I know I'm starting off with a question here that most Android fans are going to have a knee-jerk reaction to - "absolutely not, the more Android-powered smart-stuff out there the better." After all, we want to live in a world where our refrigerators know what's inside them, where our laundry lets us know on our phones when it's done, and our cars' infotainment systems aren't so god-effing-awful (even the best ones really are terrible).
Back in February of 2011, Eric Schmidt took the stage at MWC to announce Google's latest tablet-oriented app: Movie Studio. It was a rather exciting new addition to Google's first foray into the tablet world. This made it possible for tablet users to not just view content, but to create it as well. This was a big deal. At the time, Apple already had a year-long head start on tablets. Not only would Android need a lot of third-party app support, but first-party apps would be essential to the platform's success.
You may recall the Xoom didn't sell too well.
Part of the problem is that Movie Studio sucked.
Manufacturers, you're awful at naming things. Sorry. It's true. In many cases, you've either muddied the brand of your flagship devices, or made it incredibly difficult for customers to know what they should be asking for when they walk into a store. This is probably not a good thing since you want customers to buy your stuff. More than that, though, you want them to love your stuff, so they'll buy more of it. Making it easier to say the name of the product will go a long way towards that goal.
Today, I'm going to help you with this problem.
When crowd-favorite zombie shooter Dead Trigger decided to drop its price from $0.99 to free, citing concerns over piracy, the tech world renewed its interest in an age-old debate: how bad is piracy for developers? Of course, any lost sale is money out of a developer's pocket (though it's important to distinguish between downloads and lost sales). However, the question should and needs to be answered: just how bad is the piracy problem on Android?
Zombies Vs. Knights
Dead Trigger provides an interesting starting point. The developer, Madfinger, notes that its previous game Shadowgun experienced a rather high level of piracy when priced at $8.
Update: It appears Samsung sent out the update removing universal search from international Galaxy S III's mistakenly. I'd say the point still stands for the United States, though.
On December 1, 2004, a patent was filed in the United States naming Apple as asignee (owner). Its title is "Universal interface for retrieval of information in a computer system." This patent, which you can find here, has become Apple's most effective weapon in its fight to see Android dubbed an iOS "ripoff" by courts and consumers.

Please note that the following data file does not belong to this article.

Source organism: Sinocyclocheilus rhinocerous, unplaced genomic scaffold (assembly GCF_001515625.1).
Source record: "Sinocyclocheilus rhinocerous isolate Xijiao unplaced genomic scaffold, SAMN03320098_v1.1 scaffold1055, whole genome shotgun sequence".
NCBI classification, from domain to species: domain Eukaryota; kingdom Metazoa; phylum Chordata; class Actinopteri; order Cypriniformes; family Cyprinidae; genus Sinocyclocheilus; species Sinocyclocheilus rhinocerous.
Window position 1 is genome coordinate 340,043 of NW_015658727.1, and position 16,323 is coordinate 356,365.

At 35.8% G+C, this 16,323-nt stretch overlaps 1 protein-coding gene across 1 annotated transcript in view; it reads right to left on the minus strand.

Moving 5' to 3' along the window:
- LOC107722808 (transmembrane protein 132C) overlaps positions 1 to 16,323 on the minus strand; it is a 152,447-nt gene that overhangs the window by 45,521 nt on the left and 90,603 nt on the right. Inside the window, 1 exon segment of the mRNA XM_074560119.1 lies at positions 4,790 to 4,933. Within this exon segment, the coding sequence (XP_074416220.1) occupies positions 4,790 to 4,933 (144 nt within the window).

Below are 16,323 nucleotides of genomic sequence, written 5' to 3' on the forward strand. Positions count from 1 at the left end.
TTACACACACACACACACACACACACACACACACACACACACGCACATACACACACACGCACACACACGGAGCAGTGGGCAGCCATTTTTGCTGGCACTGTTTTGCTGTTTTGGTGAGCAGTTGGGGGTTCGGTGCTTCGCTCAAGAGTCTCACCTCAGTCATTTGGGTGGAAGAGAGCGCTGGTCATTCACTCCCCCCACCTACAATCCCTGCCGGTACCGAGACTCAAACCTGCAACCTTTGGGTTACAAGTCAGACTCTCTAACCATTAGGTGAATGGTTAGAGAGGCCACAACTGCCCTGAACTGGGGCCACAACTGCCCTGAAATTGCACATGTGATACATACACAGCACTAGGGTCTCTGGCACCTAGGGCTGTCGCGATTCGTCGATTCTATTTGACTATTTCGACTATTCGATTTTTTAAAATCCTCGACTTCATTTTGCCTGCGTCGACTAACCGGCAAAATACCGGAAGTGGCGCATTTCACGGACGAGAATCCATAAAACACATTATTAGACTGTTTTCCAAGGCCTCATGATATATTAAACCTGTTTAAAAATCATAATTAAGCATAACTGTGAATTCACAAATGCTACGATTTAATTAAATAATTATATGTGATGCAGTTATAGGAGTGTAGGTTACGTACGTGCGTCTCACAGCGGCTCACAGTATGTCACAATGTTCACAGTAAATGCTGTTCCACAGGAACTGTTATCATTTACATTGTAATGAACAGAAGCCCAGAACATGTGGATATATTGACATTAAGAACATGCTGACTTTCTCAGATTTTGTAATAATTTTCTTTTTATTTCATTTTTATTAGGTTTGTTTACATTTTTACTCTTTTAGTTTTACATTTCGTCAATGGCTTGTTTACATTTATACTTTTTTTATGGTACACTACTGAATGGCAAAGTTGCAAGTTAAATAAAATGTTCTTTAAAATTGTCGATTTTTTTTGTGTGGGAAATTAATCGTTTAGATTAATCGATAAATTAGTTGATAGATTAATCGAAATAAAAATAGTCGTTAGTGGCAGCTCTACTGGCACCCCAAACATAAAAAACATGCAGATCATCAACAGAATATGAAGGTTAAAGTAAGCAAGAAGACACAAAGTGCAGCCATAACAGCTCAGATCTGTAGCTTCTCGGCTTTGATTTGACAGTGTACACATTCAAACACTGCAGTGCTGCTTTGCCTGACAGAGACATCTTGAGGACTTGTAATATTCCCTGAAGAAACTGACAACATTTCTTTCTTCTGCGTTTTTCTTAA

And effective it has been - Samsung just removed the local search feature from the international version of the Galaxy S III, having already removed it from the US versions on AT&T, Sprint, and Verizon.
If there's one thing that sets people off upon purchasing or downloading an app (games in particular), it's opening it up and finding it has in-app purchases.
And this is, generally, a good instinct for consumers to have - hundreds, if not thousands of mobile games blatantly take advantage of people's willingness to nickel-and-dime themselves out of money they would have never otherwise spent buying a game in the first place. Basically, see 50% of Zynga's business model (the other 50% being stealing other developers' games).
In fact, it was Zynga that sparked one of the most notable in-app purchase hate campaigns from users when it added consumable cheats (essentially) to Words With Friends that allowed players to gain advantages over their opponents for a fee.
Over the last week, I've read seemingly countless complaints about the lack of local storage on the Nexus 7. "Why isn't there a 32GB version?" "Why isn't the 16GB version cheaper?
When Google unveiled the Nexus Q at I/O on Wednesday, there were cheers. But not until the designers and creators of the hardware came on stage to explain what it was for a good 5 minutes. Hell, they even put together a fantastic video showing the process of manufacturing the Q (in the good 'ol US of A!). Seriously, if you haven't watched it - watch it. The production values are outstanding.
And Google topped it all off by giving everybody at I/O a Q to... do stuff with. But what?
The Q is fairly limited in its capabilities at the moment.
Why? Google's absolute silence on Google TV (GTV) during I/O keynotes represented, as I saw it, the last straw for the platform (at least in its current state). Of course, Google TV hasn't really seen much action since last fall, but after former Google CEO Eric Schmidt promised big, magical things for this summer, it seemed Mountain View might still have some GTV tricks up its sleeves. As it turns out, those sleeves were empty, and the company now seems to view its attempt to save us from cable boxes as a dead horse.